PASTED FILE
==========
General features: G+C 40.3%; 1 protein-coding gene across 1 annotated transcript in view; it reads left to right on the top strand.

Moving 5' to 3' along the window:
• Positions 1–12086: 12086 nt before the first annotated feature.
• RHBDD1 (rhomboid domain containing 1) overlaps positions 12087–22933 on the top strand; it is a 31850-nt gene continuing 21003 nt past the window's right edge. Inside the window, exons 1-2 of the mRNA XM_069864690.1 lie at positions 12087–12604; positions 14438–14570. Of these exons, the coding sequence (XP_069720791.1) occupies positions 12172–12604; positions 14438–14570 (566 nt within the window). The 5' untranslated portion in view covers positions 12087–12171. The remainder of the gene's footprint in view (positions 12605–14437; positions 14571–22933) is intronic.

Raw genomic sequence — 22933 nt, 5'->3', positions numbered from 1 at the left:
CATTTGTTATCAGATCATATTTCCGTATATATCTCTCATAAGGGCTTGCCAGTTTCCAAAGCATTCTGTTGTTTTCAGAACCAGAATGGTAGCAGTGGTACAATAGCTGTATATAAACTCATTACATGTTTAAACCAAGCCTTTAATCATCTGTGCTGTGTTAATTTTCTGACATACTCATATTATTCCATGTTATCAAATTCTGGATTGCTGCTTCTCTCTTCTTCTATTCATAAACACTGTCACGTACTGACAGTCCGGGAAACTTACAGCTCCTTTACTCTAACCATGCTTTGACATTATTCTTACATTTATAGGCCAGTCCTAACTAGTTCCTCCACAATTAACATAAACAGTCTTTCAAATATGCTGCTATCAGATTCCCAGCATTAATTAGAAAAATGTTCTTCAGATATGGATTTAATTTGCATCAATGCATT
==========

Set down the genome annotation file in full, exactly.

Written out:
General features: G+C 40.3%; 1 protein-coding gene across 1 annotated transcript in view; it reads left to right on the top strand.

Moving 5' to 3' along the window:
• Positions 1–12086: 12086 nt before the first annotated feature.
• RHBDD1 (rhomboid domain containing 1) overlaps positions 12087–22933 on the top strand; it is a 31850-nt gene continuing 21003 nt past the window's right edge. Inside the window, exons 1-2 of the mRNA XM_069864690.1 lie at positions 12087–12604; positions 14438–14570. Of these exons, the coding sequence (XP_069720791.1) occupies positions 12172–12604; positions 14438–14570 (566 nt within the window). The 5' untranslated portion in view covers positions 12087–12171. The remainder of the gene's footprint in view (positions 12605–14437; positions 14571–22933) is intronic.

Raw genomic sequence — 22933 nt, 5'->3', positions numbered from 1 at the left:
CATTTGTTATCAGATCATATTTCCGTATATATCTCTCATAAGGGCTTGCCAGTTTCCAAAGCATTCTGTTGTTTTCAGAACCAGAATGGTAGCAGTGGTACAATAGCTGTATATAAACTCATTACATGTTTAAACCAAGCCTTTAATCATCTGTGCTGTGTTAATTTTCTGACATACTCATATTATTCCATGTTATCAAATTCTGGATTGCTGCTTCTCTCTTCTTCTATTCATAAACACTGTCACGTACTGACAGTCCGGGAAACTTACAGCTCCTTTACTCTAACCATGCTTTGACATTATTCTTACATTTATAGGCCAGTCCTAACTAGTTCCTCCACAATTAACATAAACAGTCTTTCAAATATGCTGCTATCAGATTCCCAGCATTAATTAGAAAAATGTTCTTCAGATATGGATTTAATTTGCATCAATGCATT